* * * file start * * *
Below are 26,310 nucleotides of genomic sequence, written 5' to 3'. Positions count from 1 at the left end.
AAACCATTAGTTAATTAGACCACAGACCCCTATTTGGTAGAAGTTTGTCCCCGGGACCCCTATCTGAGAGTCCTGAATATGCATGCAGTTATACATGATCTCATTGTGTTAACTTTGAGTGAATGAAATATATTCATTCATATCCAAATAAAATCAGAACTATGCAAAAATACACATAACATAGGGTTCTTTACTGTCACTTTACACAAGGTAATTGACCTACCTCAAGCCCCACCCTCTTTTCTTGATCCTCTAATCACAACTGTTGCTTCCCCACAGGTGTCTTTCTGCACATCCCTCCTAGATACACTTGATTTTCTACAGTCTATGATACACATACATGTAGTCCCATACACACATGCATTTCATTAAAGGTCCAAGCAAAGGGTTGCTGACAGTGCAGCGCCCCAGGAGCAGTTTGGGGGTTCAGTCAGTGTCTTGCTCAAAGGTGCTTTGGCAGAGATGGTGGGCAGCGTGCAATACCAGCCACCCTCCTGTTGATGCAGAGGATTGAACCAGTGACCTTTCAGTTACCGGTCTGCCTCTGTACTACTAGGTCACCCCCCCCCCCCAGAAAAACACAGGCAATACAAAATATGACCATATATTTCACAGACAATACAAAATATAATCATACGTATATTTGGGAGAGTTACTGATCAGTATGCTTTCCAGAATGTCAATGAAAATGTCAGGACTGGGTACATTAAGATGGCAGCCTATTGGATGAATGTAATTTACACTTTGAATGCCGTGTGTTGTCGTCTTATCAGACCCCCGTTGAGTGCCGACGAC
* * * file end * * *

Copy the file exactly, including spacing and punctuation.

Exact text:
Below are 26,310 nucleotides of genomic sequence, written 5' to 3'. Positions count from 1 at the left end.
AAACCATTAGTTAATTAGACCACAGACCCCTATTTGGTAGAAGTTTGTCCCCGGGACCCCTATCTGAGAGTCCTGAATATGCATGCAGTTATACATGATCTCATTGTGTTAACTTTGAGTGAATGAAATATATTCATTCATATCCAAATAAAATCAGAACTATGCAAAAATACACATAACATAGGGTTCTTTACTGTCACTTTACACAAGGTAATTGACCTACCTCAAGCCCCACCCTCTTTTCTTGATCCTCTAATCACAACTGTTGCTTCCCCACAGGTGTCTTTCTGCACATCCCTCCTAGATACACTTGATTTTCTACAGTCTATGATACACATACATGTAGTCCCATACACACATGCATTTCATTAAAGGTCCAAGCAAAGGGTTGCTGACAGTGCAGCGCCCCAGGAGCAGTTTGGGGGTTCAGTCAGTGTCTTGCTCAAAGGTGCTTTGGCAGAGATGGTGGGCAGCGTGCAATACCAGCCACCCTCCTGTTGATGCAGAGGATTGAACCAGTGACCTTTCAGTTACCGGTCTGCCTCTGTACTACTAGGTCACCCCCCCCCCCCAGAAAAACACAGGCAATACAAAATATGACCATATATTTCACAGACAATACAAAATATAATCATACGTATATTTGGGAGAGTTACTGATCAGTATGCTTTCCAGAATGTCAATGAAAATGTCAGGACTGGGTACATTAAGATGGCAGCCTATTGGATGAATGTAATTTACACTTTGAATGCCGTGTGTTGTCGTCTTATCAGACCCCCGTTGAGTGCCGACGAC